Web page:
Q: Assessments of Zach's value are all over the map between the low post scoring, the character issues, the defense, and the black hole accusations. What's another player in the league who's relatively equal in value to Zach?
A: I don't think Indiana would do this but I think someone like a Jermaine O'Neal. Jermaine is a better player now but he's on the downside of his career and only has maybe two or three years left while Zach has eight or nine. I don't think Indiana can do that though because of the image problems they've been having. That would go against everything they've been trying to tell their fans. That will be factored into it--a hurdle they'll encounter--if and when the Blazers try to move him. I don't know if they want to, it's pure speculation at this point, but other teams will be scared by Zach's baggage.
Between the contract and the character thing I would guess Zach's value is a fraction of what it would otherwise be. The question is, how big of a fraction? I think it's safe to say we could get cap relief OR some level of talent for him, but not both. If we want talented guys they're going to be contractually expensive relative to the amount of talent they possess. If we want salary flexibility we're going to have to make do with very little talent. The big hope is that we're not at (and don't get to) the point where no talent AND bad contracts are all that's offered in return...assuming we look to trade him at some point.
A: Nate has said he doesn't want to replace any of his assistant coaches but he's like to bring in Dwayne Casey in some capacity. Casey is very thorough, very good at preparing and scouting and developing game plans. Dwayne is also a nurturer who can take guys under his wing and bring them along. That was his role with Rashard Lewis. That counterbalances Nate's aggression and heavy-handedness. Nate is very stingy with his compliments to players and gives them in an indirect way. Sometimes players need the nurturing. Dwayne has a reputation as one of the best in that area...not coddling or babying but encouraging and bringing them along. I don't want to get into who should be replaced but I think there could be a spot for Dwayne on this staff.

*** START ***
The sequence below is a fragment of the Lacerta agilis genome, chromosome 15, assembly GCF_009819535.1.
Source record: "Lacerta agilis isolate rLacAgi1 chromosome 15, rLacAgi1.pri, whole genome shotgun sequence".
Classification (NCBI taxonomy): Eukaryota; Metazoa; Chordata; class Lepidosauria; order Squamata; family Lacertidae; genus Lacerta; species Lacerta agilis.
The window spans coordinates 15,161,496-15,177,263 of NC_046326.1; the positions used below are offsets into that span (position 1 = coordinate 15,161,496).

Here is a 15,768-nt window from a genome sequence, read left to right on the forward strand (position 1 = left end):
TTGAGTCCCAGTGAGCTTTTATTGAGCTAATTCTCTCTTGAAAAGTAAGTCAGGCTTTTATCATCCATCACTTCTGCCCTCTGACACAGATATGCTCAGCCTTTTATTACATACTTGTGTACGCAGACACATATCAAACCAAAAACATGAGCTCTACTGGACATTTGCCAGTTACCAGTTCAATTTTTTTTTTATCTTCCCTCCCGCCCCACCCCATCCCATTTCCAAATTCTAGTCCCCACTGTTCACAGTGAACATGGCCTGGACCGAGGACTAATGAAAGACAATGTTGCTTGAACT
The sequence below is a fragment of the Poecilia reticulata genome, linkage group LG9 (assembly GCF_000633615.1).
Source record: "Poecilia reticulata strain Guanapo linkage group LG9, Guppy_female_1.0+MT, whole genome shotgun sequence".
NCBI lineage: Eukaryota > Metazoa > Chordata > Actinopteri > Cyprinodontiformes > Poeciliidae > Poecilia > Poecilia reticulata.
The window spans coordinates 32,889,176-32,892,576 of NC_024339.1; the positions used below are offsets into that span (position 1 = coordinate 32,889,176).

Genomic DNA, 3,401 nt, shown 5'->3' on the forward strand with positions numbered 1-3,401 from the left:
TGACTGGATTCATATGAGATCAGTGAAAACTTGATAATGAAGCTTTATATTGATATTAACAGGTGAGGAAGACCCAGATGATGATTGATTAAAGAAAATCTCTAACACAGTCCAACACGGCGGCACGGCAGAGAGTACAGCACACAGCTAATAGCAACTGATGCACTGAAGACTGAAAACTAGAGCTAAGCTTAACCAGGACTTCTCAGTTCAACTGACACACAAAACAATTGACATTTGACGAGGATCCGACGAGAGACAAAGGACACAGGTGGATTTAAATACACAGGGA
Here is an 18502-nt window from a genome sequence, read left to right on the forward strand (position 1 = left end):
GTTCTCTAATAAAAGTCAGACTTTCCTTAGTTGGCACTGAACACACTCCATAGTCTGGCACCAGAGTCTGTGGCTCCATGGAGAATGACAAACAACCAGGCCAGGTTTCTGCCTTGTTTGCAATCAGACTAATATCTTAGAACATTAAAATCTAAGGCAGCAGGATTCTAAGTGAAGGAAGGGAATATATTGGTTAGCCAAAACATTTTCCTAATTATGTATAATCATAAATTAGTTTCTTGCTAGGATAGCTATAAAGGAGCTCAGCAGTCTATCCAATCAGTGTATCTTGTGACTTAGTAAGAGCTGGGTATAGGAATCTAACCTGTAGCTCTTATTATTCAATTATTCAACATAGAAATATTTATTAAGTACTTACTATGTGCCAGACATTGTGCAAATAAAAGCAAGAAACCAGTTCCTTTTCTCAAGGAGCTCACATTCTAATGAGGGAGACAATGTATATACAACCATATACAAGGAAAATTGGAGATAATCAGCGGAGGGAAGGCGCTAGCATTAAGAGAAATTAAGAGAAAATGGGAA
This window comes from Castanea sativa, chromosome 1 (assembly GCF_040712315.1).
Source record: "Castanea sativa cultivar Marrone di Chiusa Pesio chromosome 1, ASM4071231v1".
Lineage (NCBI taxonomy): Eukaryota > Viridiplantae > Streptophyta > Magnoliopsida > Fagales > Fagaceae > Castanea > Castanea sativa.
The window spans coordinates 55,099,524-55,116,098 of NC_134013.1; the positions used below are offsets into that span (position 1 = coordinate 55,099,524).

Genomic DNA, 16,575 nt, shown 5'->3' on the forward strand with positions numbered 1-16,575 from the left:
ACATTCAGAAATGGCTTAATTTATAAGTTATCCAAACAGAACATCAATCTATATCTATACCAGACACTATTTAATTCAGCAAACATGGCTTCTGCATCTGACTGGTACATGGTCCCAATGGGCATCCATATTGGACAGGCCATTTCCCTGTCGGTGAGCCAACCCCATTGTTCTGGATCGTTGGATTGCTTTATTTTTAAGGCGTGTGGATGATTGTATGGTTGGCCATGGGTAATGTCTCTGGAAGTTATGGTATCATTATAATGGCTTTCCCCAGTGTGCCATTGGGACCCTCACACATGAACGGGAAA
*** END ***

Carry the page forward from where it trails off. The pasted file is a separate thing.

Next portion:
That makes a lot of sense...not so much from the X and O perspective but from the balancing personality and style perspective. I actually think that on critical plays the ball gets into the right people's hands a good proportion of the time on offense. Defense has not been so good but that may be due to our inexperience as much as anything Nate is saying or not saying.
A: If you asked me before the last road trip I would have said zero. After watching him on the trip they have increased. Jamaal isn't sure what he can get out there and isn't confident of his next contract. But this road trip opened people's eyes, including Nate's. He played very well. There was one instance in particular that should not be understated. Jamaal gives this team such a tough and rugged presence. He pushed Tyrus Thomas down once. Somebody got fouled hard and they started getting into it and Jamaal came to the defense and stepped right in the middle. He is this team's enforcer. He gives them toughness. That's so important for a team filled with young guys. During the course of a game it's important to have a big vet like that. Mike Barrett was telling me that Joel Przybilla was saying that Jamaal's core strength is so remarkable that he's stronger than anybody else in the league outside of Shaquille O'Neal. Joel cannot move him. And the rest of the NBA knows that. Knowing that he's there...he's a presence. I think the Blazers will look at re-signing him for the mid-level exception or something lower. I think Jamaal will look to re-sign here. He likes it here. He likes his teammates. I've been really impressed with him as a person. He's very enjoyable and is starting to find his groove here.